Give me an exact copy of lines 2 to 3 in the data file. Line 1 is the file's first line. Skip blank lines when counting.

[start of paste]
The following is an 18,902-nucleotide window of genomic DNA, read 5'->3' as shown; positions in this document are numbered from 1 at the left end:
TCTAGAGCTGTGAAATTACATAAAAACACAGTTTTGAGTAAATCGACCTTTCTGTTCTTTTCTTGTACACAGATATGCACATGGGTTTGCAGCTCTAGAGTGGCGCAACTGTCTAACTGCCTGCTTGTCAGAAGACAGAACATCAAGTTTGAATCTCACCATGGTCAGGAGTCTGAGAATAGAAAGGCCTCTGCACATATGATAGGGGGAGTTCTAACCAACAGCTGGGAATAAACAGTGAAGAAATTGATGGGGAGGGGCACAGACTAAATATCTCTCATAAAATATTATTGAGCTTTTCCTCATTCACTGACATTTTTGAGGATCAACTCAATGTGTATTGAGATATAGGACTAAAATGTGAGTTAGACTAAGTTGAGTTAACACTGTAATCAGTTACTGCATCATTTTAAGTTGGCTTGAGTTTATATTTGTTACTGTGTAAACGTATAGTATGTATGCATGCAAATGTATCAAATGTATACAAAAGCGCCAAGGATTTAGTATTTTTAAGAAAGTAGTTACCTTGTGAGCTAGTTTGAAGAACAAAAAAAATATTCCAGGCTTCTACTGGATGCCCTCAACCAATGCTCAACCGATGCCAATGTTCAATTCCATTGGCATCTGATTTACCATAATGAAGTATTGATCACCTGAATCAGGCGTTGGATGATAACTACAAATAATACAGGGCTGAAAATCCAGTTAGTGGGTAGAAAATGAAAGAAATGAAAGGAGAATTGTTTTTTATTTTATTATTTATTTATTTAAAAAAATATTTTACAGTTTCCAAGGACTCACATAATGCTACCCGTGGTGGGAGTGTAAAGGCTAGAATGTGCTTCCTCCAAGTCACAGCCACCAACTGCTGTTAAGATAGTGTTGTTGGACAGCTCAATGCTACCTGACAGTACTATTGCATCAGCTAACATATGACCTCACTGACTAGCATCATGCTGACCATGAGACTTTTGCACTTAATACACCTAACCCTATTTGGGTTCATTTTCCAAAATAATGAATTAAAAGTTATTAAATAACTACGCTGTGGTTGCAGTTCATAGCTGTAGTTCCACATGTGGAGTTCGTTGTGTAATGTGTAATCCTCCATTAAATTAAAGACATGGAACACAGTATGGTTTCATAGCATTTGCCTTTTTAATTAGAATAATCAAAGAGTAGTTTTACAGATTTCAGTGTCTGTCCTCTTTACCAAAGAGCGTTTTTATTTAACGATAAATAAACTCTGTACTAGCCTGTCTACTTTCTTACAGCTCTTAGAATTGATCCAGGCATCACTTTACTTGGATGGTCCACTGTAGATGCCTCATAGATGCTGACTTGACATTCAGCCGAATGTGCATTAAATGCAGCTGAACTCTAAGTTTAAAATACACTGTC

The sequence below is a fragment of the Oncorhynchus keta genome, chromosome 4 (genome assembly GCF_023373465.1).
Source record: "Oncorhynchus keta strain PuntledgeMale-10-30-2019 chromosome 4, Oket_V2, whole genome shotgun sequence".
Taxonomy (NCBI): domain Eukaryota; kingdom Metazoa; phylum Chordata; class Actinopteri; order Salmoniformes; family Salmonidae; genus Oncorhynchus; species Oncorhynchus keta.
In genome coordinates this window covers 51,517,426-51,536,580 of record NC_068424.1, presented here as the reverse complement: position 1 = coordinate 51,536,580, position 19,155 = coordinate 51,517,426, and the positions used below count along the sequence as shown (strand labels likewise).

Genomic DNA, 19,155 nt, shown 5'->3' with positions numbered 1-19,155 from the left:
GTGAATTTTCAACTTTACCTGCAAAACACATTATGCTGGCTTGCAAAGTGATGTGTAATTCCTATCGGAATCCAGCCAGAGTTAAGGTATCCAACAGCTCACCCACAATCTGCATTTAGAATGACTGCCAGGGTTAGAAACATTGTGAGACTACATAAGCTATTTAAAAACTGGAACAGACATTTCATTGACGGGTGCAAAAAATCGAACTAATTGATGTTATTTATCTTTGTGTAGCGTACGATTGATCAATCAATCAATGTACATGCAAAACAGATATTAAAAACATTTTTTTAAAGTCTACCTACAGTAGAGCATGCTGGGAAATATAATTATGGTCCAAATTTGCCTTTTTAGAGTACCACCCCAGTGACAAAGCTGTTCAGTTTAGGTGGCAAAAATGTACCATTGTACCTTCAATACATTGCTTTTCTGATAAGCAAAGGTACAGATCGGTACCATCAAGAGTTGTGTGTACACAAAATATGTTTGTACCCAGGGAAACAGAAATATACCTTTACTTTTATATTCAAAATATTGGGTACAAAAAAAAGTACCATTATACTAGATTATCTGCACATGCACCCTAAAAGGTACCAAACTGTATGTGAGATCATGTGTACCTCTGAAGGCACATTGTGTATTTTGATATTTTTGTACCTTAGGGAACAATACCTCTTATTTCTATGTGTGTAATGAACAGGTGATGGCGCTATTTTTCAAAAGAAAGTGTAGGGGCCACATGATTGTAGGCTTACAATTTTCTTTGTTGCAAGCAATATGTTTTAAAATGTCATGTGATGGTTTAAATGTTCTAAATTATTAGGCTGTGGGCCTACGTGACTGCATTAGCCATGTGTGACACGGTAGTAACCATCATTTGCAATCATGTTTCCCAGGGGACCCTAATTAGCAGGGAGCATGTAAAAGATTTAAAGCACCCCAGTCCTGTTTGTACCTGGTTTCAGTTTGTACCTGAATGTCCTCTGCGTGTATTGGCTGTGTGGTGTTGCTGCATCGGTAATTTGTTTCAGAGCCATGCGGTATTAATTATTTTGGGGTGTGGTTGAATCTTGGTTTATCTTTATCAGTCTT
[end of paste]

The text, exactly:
TCTAGAGCTGTGAAATTACATAAAAACACAGTTTTGAGTAAATCGACCTTTCTGTTCTTTTCTTGTACACAGATATGCACATGGGTTTGCAGCTCTAGAGTGGCGCAACTGTCTAACTGCCTGCTTGTCAGAAGACAGAACATCAAGTTTGAATCTCACCATGGTCAGGAGTCTGAGAATAGAAAGGCCTCTGCACATATGATAGGGGGAGTTCTAACCAACAGCTGGGAATAAACAGTGAAGAAATTGATGGGGAGGGGCACAGACTAAATATCTCTCATAAAATATTATTGAGCTTTTCCTCATTCACTGACATTTTTGAGGATCAACTCAATGTGTATTGAGATATAGGACTAAAATGTGAGTTAGACTAAGTTGAGTTAACACTGTAATCAGTTACTGCATCATTTTAAGTTGGCTTGAGTTTATATTTGTTACTGTGTAAACGTATAGTATGTATGCATGCAAATGTATCAAATGTATACAAAAGCGCCAAGGATTTAGTATTTTTAAGAAAGTAGTTACCTTGTGAGCTAGTTTGAAGAACAAAAAAAATATTCCAGGCTTCTACTGGATGCCCTCAACCAATGCTCAACCGATGCCAATGTTCAATTCCATTGGCATCTGATTTACCATAATGAAGTATTGATCACCTGAATCAGGCGTTGGATGATAACTACAAATAATACAGGGCTGAAAATCCAGTTAGTGGGTAGAAAATGAAAGAAATGAAAGGAGAATTGTTTTTTATTTTATTATTTATTTATTTAAAAAAATATTTTACAGTTTCCAAGGACTCACATAATGCTACCCGTGGTGGGAGTGTAAAGGCTAGAATGTGCTTCCTCCAAGTCACAGCCACCAACTGCTGTTAAGATAGTGTTGTTGGACAGCTCAATGCTACCTGACAGTACTATTGCATCAGCTAACATATGACCTCACTGACTAGCATCATGCTGACCATGAGACTTTTGCACTTAATACACCTAACCCTATTTGGGTTCATTTTCCAAAATAATGAATTAAAAGTTATTAAATAACTACGCTGTGGTTGCAGTTCATAGCTGTAGTTCCACATGTGGAGTTCGTTGTGTAATGTGTAATCCTCCATTAAATTAAAGACATGGAACACAGTATGGTTTCATAGCATTTGCCTTTTTAATTAGAATAATCAAAGAGTAGTTTTACAGATTTCAGTGTCTGTCCTCTTTACCAAAGAGCGTTTTTATTTAACGATAAATAAACTCTGTACTAGCCTGTCTACTTTCTTACAGCTCTTAGAATTGATCCAGGCATCACTTTACTTGGATGGTCCACTGTAGATGCCTCATAGATGCTGACTTGACATTCAGCCGAATGTGCATTAAATGCAGCTGAACTCTAAGTTTAAAATACACTGTC

The sequence below is a fragment of the Oncorhynchus keta genome, chromosome 4 (genome assembly GCF_023373465.1).